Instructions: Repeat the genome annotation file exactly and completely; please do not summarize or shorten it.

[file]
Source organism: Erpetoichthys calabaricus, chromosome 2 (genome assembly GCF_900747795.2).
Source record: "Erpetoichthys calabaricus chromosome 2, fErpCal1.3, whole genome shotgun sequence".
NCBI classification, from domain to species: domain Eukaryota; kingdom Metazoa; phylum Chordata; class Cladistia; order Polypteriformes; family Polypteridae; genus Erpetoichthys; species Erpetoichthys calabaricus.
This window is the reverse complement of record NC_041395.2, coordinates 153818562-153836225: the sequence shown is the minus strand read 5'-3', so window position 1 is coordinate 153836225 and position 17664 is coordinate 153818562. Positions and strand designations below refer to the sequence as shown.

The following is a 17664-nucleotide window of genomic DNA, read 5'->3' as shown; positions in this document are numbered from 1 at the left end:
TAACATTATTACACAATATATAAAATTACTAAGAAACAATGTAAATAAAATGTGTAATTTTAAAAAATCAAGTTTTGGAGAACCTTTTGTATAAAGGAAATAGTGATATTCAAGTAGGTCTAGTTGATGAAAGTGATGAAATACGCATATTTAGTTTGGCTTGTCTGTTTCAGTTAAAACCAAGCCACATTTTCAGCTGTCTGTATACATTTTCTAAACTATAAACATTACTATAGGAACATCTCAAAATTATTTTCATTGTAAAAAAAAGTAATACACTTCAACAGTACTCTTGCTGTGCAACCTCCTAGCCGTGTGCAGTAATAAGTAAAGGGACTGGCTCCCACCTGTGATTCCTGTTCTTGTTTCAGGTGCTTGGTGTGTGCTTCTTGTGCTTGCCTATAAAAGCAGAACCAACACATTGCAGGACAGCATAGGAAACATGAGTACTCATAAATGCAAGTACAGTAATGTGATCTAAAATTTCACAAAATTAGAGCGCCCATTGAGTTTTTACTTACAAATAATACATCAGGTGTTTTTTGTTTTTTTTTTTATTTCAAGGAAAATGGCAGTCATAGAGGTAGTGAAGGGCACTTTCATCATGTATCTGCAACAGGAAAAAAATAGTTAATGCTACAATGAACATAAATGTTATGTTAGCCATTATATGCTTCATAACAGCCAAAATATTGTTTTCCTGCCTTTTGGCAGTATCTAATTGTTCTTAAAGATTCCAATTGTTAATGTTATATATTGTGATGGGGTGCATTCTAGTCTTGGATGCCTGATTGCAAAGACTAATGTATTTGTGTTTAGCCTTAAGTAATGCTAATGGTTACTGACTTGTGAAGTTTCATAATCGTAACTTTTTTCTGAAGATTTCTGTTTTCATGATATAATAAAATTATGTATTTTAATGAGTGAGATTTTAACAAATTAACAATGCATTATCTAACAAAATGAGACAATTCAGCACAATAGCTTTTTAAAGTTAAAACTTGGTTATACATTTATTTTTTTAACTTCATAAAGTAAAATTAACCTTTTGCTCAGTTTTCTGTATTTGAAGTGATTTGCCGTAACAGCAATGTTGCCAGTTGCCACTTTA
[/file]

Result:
Source organism: Erpetoichthys calabaricus, chromosome 2 (genome assembly GCF_900747795.2).
Source record: "Erpetoichthys calabaricus chromosome 2, fErpCal1.3, whole genome shotgun sequence".
NCBI classification, from domain to species: domain Eukaryota; kingdom Metazoa; phylum Chordata; class Cladistia; order Polypteriformes; family Polypteridae; genus Erpetoichthys; species Erpetoichthys calabaricus.
This window is the reverse complement of record NC_041395.2, coordinates 153818562-153836225: the sequence shown is the minus strand read 5'-3', so window position 1 is coordinate 153836225 and position 17664 is coordinate 153818562. Positions and strand designations below refer to the sequence as shown.

The following is a 17664-nucleotide window of genomic DNA, read 5'->3' as shown; positions in this document are numbered from 1 at the left end:
TAACATTATTACACAATATATAAAATTACTAAGAAACAATGTAAATAAAATGTGTAATTTTAAAAAATCAAGTTTTGGAGAACCTTTTGTATAAAGGAAATAGTGATATTCAAGTAGGTCTAGTTGATGAAAGTGATGAAATACGCATATTTAGTTTGGCTTGTCTGTTTCAGTTAAAACCAAGCCACATTTTCAGCTGTCTGTATACATTTTCTAAACTATAAACATTACTATAGGAACATCTCAAAATTATTTTCATTGTAAAAAAAAGTAATACACTTCAACAGTACTCTTGCTGTGCAACCTCCTAGCCGTGTGCAGTAATAAGTAAAGGGACTGGCTCCCACCTGTGATTCCTGTTCTTGTTTCAGGTGCTTGGTGTGTGCTTCTTGTGCTTGCCTATAAAAGCAGAACCAACACATTGCAGGACAGCATAGGAAACATGAGTACTCATAAATGCAAGTACAGTAATGTGATCTAAAATTTCACAAAATTAGAGCGCCCATTGAGTTTTTACTTACAAATAATACATCAGGTGTTTTTTGTTTTTTTTTTTATTTCAAGGAAAATGGCAGTCATAGAGGTAGTGAAGGGCACTTTCATCATGTATCTGCAACAGGAAAAAAATAGTTAATGCTACAATGAACATAAATGTTATGTTAGCCATTATATGCTTCATAACAGCCAAAATATTGTTTTCCTGCCTTTTGGCAGTATCTAATTGTTCTTAAAGATTCCAATTGTTAATGTTATATATTGTGATGGGGTGCATTCTAGTCTTGGATGCCTGATTGCAAAGACTAATGTATTTGTGTTTAGCCTTAAGTAATGCTAATGGTTACTGACTTGTGAAGTTTCATAATCGTAACTTTTTTCTGAAGATTTCTGTTTTCATGATATAATAAAATTATGTATTTTAATGAGTGAGATTTTAACAAATTAACAATGCATTATCTAACAAAATGAGACAATTCAGCACAATAGCTTTTTAAAGTTAAAACTTGGTTATACATTTATTTTTTTAACTTCATAAAGTAAAATTAACCTTTTGCTCAGTTTTCTGTATTTGAAGTGATTTGCCGTAACAGCAATGTTGCCAGTTGCCACTTTA